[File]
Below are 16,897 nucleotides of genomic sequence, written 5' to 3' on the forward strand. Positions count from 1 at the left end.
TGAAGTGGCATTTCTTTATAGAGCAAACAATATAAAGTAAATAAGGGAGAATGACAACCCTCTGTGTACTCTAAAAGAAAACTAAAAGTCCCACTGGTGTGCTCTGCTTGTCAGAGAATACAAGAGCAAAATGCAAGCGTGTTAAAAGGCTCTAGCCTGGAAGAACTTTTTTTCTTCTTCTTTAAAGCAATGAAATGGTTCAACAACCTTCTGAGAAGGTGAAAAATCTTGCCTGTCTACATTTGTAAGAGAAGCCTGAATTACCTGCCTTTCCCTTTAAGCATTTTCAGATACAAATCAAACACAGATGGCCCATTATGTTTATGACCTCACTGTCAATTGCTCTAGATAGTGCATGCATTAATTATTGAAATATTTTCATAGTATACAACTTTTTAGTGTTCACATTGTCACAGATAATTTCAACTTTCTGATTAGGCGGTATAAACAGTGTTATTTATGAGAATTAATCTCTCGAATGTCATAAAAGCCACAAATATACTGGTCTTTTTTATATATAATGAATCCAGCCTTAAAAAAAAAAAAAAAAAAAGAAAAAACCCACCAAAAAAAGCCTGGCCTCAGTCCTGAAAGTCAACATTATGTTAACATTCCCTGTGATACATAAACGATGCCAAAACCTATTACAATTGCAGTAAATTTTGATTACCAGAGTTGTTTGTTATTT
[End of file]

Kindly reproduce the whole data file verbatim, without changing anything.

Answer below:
Below are 16,897 nucleotides of genomic sequence, written 5' to 3' on the forward strand. Positions count from 1 at the left end.
TGAAGTGGCATTTCTTTATAGAGCAAACAATATAAAGTAAATAAGGGAGAATGACAACCCTCTGTGTACTCTAAAAGAAAACTAAAAGTCCCACTGGTGTGCTCTGCTTGTCAGAGAATACAAGAGCAAAATGCAAGCGTGTTAAAAGGCTCTAGCCTGGAAGAACTTTTTTTCTTCTTCTTTAAAGCAATGAAATGGTTCAACAACCTTCTGAGAAGGTGAAAAATCTTGCCTGTCTACATTTGTAAGAGAAGCCTGAATTACCTGCCTTTCCCTTTAAGCATTTTCAGATACAAATCAAACACAGATGGCCCATTATGTTTATGACCTCACTGTCAATTGCTCTAGATAGTGCATGCATTAATTATTGAAATATTTTCATAGTATACAACTTTTTAGTGTTCACATTGTCACAGATAATTTCAACTTTCTGATTAGGCGGTATAAACAGTGTTATTTATGAGAATTAATCTCTCGAATGTCATAAAAGCCACAAATATACTGGTCTTTTTTATATATAATGAATCCAGCCTTAAAAAAAAAAAAAAAAAAAGAAAAAACCCACCAAAAAAAGCCTGGCCTCAGTCCTGAAAGTCAACATTATGTTAACATTCCCTGTGATACATAAACGATGCCAAAACCTATTACAATTGCAGTAAATTTTGATTACCAGAGTTGTTTGTTATTT